Shearwater (Hutton's shearwater) Puffinus huttoni
Species: P. huttoni
Binomial name: Puffinus huttoni
Common name: Hutton's shearwater, kaikoura tītī
Hutton's shearwater (Puffinus huttoni) is an ocean-going shearwater that is 36–38 cm in length and has a 75 cm wingspan. It is brown with a white underbelly and brown collar, dark borders to the underwing, a long dark grey bill, and pinkish dark-webbed feet; it can be distinguished from fluttering shearwater by its dark grey "armpits".
These birds live entirely at sea unless breeding. Its range is Australian and New Zealand waters, but it breeds only in mainland New Zealand, in just two remaining alpine colonies (1000 to 1600 metres above sea level) in the Seaward Kaikoura range. Because six other colonies have been wiped out by introduced pigs, a protected artificial colony has been established near the town of Kaikoura. During October or November the female lays one egg in a burrow. Incubation takes about 50 days. The young birds fledge in March or April.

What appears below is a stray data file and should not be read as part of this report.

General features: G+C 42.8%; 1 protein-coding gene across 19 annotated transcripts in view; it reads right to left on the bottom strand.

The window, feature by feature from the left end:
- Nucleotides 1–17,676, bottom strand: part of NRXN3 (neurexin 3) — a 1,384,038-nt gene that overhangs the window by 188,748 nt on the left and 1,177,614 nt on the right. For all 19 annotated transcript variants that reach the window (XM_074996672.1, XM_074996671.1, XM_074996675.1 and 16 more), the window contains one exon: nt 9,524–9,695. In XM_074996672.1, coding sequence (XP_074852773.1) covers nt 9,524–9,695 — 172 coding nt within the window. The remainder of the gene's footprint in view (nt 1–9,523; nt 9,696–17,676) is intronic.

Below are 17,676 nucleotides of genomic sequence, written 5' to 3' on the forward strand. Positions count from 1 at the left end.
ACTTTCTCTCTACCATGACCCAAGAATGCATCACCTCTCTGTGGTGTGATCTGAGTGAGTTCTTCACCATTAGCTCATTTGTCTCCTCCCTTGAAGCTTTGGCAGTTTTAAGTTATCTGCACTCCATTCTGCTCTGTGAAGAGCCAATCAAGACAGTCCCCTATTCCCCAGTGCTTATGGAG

Hutton's shearwater feeds in the open ocean largely on small fish and krill, diving up to 20 m. Puffinus huttoni’s long bills are adapted to catch prey more or less underwater by plunging from a few meters above the surface or by paddling slowly forwards searching with their head submerged, then diving using partly opened wings for propulsion.
These birds formerly bred in both the Seaward and Inland Kaikoura mountains in historic times, and Māori collected the young "muttonbirds" for food. The eight breeding colonies discovered in 1964 have been reduced to two, the other lower-altitude colonies destroyed by introduced feral pigs. Their main predators are introduced stoats, which kill about 0.25% of adults and 12% of chicks each year in their nesting burrows.
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